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CME / ABIM MOC / CE

Does the Mechanism Matter? Breaking Down Novel Pharmacology in Bipolar Depression and Schizophrenia

  • Authors: Deanna L. Kelly, PharmD, BCPP; Christoph U. Correll, MD; Joseph F. Goldberg, MD
  • CME / ABIM MOC / CE Released: 10/20/2022
  • Valid for credit through: 10/20/2023
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Target Audience and Goal Statement

This activity is intended for psychiatrists, primary care physicians, neurologists, nurse practitioners (NPs), physician assistants (PAs), and other healthcare providers who provide care to patients with schizophrenia and bipolar disorder.

The goal of this activity is for learners to be better able to understand the pharmacologic mechanisms of emerging and novel treatments for bipolar depression and schizophrenia.

Upon completion of this activity, participants will:

  • Have increased knowledge regarding the
    • Mechanism of action of emerging and novel treatments for bipolar depression and schizophrenia
    • Tailoring of treatment decisions for bipolar depression and schizophrenia based on drug pharmacology
  • Have greater competence related to
    • Adjusting pharmacologic treatments in bipolar depression and schizophrenia


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Moderator

  • Deanna L. Kelly, PharmD, BCPP

    MPower Professor of Psychiatry 
    State of Maryland Strategic Partnership: MPowering the State 
    Acting Director, Maryland Psychiatric Research Center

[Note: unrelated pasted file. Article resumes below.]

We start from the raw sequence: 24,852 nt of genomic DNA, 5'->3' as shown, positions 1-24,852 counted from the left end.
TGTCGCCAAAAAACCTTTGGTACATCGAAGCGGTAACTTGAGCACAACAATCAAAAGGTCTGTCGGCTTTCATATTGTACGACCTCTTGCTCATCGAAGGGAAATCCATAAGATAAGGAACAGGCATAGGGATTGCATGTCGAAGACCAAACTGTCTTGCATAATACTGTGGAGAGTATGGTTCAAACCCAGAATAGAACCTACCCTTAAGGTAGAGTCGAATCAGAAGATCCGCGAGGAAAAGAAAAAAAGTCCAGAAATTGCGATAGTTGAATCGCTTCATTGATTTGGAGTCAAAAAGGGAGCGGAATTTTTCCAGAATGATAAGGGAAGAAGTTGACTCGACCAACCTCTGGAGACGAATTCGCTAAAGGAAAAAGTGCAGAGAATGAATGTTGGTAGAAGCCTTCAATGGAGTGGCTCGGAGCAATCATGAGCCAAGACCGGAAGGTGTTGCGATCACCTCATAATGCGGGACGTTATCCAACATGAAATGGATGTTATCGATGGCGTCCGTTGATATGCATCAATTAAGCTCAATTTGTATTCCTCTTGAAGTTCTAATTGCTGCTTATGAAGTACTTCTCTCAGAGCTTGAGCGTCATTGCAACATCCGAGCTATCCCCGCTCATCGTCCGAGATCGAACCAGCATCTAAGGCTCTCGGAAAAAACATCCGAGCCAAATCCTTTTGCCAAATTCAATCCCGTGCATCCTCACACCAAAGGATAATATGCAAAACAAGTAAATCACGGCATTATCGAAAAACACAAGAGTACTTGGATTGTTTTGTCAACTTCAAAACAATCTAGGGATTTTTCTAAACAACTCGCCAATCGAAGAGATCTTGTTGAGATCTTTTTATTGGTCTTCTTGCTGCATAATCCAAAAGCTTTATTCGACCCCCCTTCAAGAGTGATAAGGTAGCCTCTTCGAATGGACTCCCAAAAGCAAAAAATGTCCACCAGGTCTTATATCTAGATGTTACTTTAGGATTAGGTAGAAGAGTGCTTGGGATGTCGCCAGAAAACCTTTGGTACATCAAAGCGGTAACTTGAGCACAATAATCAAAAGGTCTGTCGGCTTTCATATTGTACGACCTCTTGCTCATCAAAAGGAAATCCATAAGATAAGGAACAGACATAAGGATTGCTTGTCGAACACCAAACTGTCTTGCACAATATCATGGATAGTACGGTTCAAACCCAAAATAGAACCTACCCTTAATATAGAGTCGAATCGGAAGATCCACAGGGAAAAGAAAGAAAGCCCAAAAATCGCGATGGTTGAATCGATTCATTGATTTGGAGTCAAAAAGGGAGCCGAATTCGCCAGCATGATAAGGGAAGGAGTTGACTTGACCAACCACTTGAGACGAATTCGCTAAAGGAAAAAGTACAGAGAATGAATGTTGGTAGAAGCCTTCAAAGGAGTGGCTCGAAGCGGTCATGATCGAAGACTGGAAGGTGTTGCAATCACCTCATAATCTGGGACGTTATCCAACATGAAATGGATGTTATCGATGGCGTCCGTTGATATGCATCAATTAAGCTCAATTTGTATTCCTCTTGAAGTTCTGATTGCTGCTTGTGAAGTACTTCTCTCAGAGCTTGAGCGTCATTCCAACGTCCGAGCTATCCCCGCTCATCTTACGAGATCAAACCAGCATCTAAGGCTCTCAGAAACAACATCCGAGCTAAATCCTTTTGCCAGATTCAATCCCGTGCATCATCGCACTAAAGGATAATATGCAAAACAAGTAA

University of Maryland School of Medicine 
    Baltimore, Maryland 

    Disclosures

    Deanna L. Kelly, PharmD, BCPP, has the following relevant financial relationships:
    Consultant or advisor for: Alkermes; Janssen; Sunovion
    Research funding from: Saladax Biomedical Inc.

Faculty

  • Christoph U. Correll, MD

    Professor of Psychiatry and Molecular Medicine
    Zucker School of Medicine at Hofstra
    Northwell, New York

     

    Disclosures

    Christoph U. Correll, MD, has the following relevant financial relationships:
    Consultant or advisor for: AbbVie; Acadia; Alkermes; Allergan; Angelini Pharma; Aristo Pharma; Boehringer Ingelheim; Cardio Diagnostics; Cerevel Therapeutics; CNX Therapeutics; Compass Pathways; Damitsa; Gedeon Richter; Hikma; Holmusk; Intra-Cellular Therapies; Janssen; Johnson & Johnson; Karuna Therapeutics; LB Pharma; Lundbeck; MedAvante-ProPhase; MedinCell; Merck; Mindpax; Mitsubishi Tanabe Pharma; Mylan; Neurocrine Biosciences; Noven; Otsuka; Pharmabrain; Recordati; Relmada Therapeutics; Reviva Pharmaceuticals; ROVI Pharmaceutical; Seqirus; Servier; SK Life Science; Sunovion; Sun Pharma; Supernus Pharmaceuticals; Takeda; Teva Pharmaceuticals; Viatris
    Speaker or member of speakers bureau for: AbbVie; Angelini Pharma; Aristo Pharma; Damitsa; Gedeon Richter; Hikma; Intra-Cellular Therapies; Janssen; Johnson & Johnson; Lundbeck; Mitsubishi Tanabe Pharma; Mylan; Otsuka; Recordati; Seqirus; Sunovion; Takeda; Viatris
    Research funding from: Janssen; Takeda
    Contracted researcher for: Janssen
    Stock options from: Cardio Diagnostics; LB Pharma; Mindpax

  • Joseph F. Goldberg, MD

    Clinical Professor of Psychiatry
    Icahn School of Medicine at Mount Sinai
    New York, New York

     

    Disclosures

    Joseph F. Goldberg, MD, has the following relevant financial relationships:
    Consultant or advisor for: BioXcel Therapeutics; Jazz Pharmaceuticals; Lundbeck; Otsuka; Sage Therapeutics; Sunovion; Supernus Pharmaceuticals